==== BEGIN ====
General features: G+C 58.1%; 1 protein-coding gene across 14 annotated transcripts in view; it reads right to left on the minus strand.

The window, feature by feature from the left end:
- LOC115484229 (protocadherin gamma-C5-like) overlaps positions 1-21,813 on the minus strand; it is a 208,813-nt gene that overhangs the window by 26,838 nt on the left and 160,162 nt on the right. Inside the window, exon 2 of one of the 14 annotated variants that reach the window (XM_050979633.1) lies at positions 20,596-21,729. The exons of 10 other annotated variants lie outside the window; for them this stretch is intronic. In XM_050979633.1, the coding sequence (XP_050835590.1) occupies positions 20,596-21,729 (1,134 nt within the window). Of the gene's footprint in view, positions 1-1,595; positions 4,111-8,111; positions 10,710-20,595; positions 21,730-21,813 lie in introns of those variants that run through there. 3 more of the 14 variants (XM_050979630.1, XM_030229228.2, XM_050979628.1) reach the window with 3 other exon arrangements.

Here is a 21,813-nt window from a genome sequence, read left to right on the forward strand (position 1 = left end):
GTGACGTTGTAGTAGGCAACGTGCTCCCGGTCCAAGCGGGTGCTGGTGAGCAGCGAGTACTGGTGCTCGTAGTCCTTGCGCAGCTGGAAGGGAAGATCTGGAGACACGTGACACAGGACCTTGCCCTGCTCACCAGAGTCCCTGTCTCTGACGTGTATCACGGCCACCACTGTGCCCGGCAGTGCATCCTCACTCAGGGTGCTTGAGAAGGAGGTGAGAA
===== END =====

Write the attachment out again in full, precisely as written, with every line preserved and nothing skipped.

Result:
General features: G+C 58.1%; 1 protein-coding gene across 14 annotated transcripts in view; it reads right to left on the minus strand.

The window, feature by feature from the left end:
- LOC115484229 (protocadherin gamma-C5-like) overlaps positions 1-21,813 on the minus strand; it is a 208,813-nt gene that overhangs the window by 26,838 nt on the left and 160,162 nt on the right. Inside the window, exon 2 of one of the 14 annotated variants that reach the window (XM_050979633.1) lies at positions 20,596-21,729. The exons of 10 other annotated variants lie outside the window; for them this stretch is intronic. In XM_050979633.1, the coding sequence (XP_050835590.1) occupies positions 20,596-21,729 (1,134 nt within the window). Of the gene's footprint in view, positions 1-1,595; positions 4,111-8,111; positions 10,710-20,595; positions 21,730-21,813 lie in introns of those variants that run through there. 3 more of the 14 variants (XM_050979630.1, XM_030229228.2, XM_050979628.1) reach the window with 3 other exon arrangements.

Here is a 21,813-nt window from a genome sequence, read left to right on the forward strand (position 1 = left end):
GTGACGTTGTAGTAGGCAACGTGCTCCCGGTCCAAGCGGGTGCTGGTGAGCAGCGAGTACTGGTGCTCGTAGTCCTTGCGCAGCTGGAAGGGAAGATCTGGAGACACGTGACACAGGACCTTGCCCTGCTCACCAGAGTCCCTGTCTCTGACGTGTATCACGGCCACCACTGTGCCCGGCAGTGCATCCTCACTCAGGGTGCTTGAGAAGGAGGTGAGAA